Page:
For ten days in February 2014, ‘Traces’ took over a neglected indoor arcade and took it back to the 1930s, a time when it was one of the main arcades to ‘Holdron’s department Store, and was owned by Selfridges as one of it’s provincial stores.
Working with over 60 artists and designers , Traces focused on the year 1936 when the store had it’s grand re-opening with new facade and a staircase designed by Selfridge himself; when Rye Lane was widely known as the Oxford Street of the South and when shop psychology was first being tested. This was a time when shopping was not just for women, men are invited to visit the Club Lounge for an afternoon tipple, whilst ladies meet for afternoon tea in the in store tearoom, and children could revel in the delights of Sir Henry Segraves model electric railway, the largest in Europe! It was also the year that King George V died, and King Edward VII abdicated to marry the divorcee Wallis Simpson, Oswald Mosely’s Black Shirts took on Cable Street and lost, the BBC launched its most regular public broadcast and pre-war tensions began to rise in Europe. The Traces artists and designers took all this on board when creating ‘contemporary 1930s’ work for the show.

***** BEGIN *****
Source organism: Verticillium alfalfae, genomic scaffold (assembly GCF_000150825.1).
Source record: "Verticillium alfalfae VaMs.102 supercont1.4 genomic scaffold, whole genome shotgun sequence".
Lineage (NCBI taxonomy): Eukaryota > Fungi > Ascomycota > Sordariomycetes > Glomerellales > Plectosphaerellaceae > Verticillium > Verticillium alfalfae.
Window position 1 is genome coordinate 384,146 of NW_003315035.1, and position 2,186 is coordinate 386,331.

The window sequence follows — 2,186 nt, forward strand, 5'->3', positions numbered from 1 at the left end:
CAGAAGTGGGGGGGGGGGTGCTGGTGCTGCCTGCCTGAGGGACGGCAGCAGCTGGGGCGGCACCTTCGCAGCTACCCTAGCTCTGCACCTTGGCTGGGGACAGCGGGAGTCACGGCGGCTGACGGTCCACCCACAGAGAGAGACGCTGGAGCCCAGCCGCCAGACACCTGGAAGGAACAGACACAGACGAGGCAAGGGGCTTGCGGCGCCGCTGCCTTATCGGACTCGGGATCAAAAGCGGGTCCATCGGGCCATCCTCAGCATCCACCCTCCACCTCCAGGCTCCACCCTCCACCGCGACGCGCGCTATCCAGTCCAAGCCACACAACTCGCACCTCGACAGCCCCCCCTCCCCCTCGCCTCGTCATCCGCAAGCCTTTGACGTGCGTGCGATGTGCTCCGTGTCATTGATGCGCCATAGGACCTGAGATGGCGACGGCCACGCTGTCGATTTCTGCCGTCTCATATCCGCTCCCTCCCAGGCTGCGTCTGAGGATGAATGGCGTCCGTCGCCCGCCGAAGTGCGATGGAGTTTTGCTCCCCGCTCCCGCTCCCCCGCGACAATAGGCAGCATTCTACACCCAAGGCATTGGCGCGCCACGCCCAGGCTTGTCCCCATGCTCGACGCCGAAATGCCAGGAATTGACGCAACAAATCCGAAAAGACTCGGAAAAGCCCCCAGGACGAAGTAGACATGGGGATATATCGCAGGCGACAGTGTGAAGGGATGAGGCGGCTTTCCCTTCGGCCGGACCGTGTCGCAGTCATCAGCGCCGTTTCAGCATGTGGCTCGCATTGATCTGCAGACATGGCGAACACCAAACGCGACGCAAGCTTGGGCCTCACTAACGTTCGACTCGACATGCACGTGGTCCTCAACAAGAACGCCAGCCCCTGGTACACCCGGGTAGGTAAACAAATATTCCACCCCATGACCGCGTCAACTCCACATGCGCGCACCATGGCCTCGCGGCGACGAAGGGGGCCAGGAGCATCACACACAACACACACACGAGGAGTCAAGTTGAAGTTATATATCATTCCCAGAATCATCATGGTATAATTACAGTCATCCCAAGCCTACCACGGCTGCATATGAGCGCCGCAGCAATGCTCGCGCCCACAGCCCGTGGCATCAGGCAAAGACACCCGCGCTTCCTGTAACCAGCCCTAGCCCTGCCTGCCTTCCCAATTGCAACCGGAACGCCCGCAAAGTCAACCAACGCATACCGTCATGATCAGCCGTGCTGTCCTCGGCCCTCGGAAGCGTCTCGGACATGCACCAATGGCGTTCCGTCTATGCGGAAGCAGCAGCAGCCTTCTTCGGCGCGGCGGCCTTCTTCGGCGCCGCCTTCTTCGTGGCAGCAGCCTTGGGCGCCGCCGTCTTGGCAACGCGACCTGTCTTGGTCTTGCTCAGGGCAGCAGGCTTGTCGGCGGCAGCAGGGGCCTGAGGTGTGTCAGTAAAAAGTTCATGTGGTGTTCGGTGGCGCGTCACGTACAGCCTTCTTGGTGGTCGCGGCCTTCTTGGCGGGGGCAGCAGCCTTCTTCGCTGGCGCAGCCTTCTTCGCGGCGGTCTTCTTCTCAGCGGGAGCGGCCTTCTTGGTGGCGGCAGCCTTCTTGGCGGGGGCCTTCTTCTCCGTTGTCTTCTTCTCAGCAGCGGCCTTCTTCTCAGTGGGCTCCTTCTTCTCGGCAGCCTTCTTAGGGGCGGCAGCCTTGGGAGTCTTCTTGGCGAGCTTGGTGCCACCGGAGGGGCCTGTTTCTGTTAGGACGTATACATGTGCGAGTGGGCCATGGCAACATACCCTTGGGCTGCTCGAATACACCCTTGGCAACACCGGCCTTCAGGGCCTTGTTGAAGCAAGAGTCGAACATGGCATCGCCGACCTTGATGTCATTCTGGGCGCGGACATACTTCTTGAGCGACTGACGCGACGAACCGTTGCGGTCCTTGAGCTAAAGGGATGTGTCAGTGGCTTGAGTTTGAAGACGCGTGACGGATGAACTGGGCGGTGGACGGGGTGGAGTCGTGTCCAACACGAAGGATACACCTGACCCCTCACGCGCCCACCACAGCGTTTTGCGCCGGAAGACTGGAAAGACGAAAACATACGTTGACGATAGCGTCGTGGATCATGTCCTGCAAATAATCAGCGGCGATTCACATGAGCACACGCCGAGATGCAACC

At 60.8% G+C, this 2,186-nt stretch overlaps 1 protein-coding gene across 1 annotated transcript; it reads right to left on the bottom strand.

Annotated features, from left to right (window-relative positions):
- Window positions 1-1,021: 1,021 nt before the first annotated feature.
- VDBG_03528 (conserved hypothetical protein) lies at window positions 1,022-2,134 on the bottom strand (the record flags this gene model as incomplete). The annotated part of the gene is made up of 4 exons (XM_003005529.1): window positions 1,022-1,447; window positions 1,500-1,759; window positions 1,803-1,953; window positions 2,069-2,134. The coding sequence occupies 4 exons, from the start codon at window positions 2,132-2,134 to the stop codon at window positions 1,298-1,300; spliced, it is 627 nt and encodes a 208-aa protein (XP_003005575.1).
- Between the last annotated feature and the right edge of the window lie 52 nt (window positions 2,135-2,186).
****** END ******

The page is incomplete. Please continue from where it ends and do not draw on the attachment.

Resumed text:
Traces reinstated arcade display windows, a public tearoom serving 1930s refreshments, and for those who wanted to snoop that little bit more, there was a staff room area with the staffs personal lockers where you could catch up on all the behind the scenes gossip, a staff notice board and a 1930s radio broadcast on in the background. This is where forgotten stories unearthed from the archives and given to us by ex employees, (or families of), were brought back to life.